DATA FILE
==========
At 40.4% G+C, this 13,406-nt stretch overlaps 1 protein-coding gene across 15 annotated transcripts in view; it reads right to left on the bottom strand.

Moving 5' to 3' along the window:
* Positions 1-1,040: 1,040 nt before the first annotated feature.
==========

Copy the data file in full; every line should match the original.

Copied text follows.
At 40.4% G+C, this 13,406-nt stretch overlaps 1 protein-coding gene across 15 annotated transcripts in view; it reads right to left on the bottom strand.

Moving 5' to 3' along the window:
* Positions 1-1,040: 1,040 nt before the first annotated feature.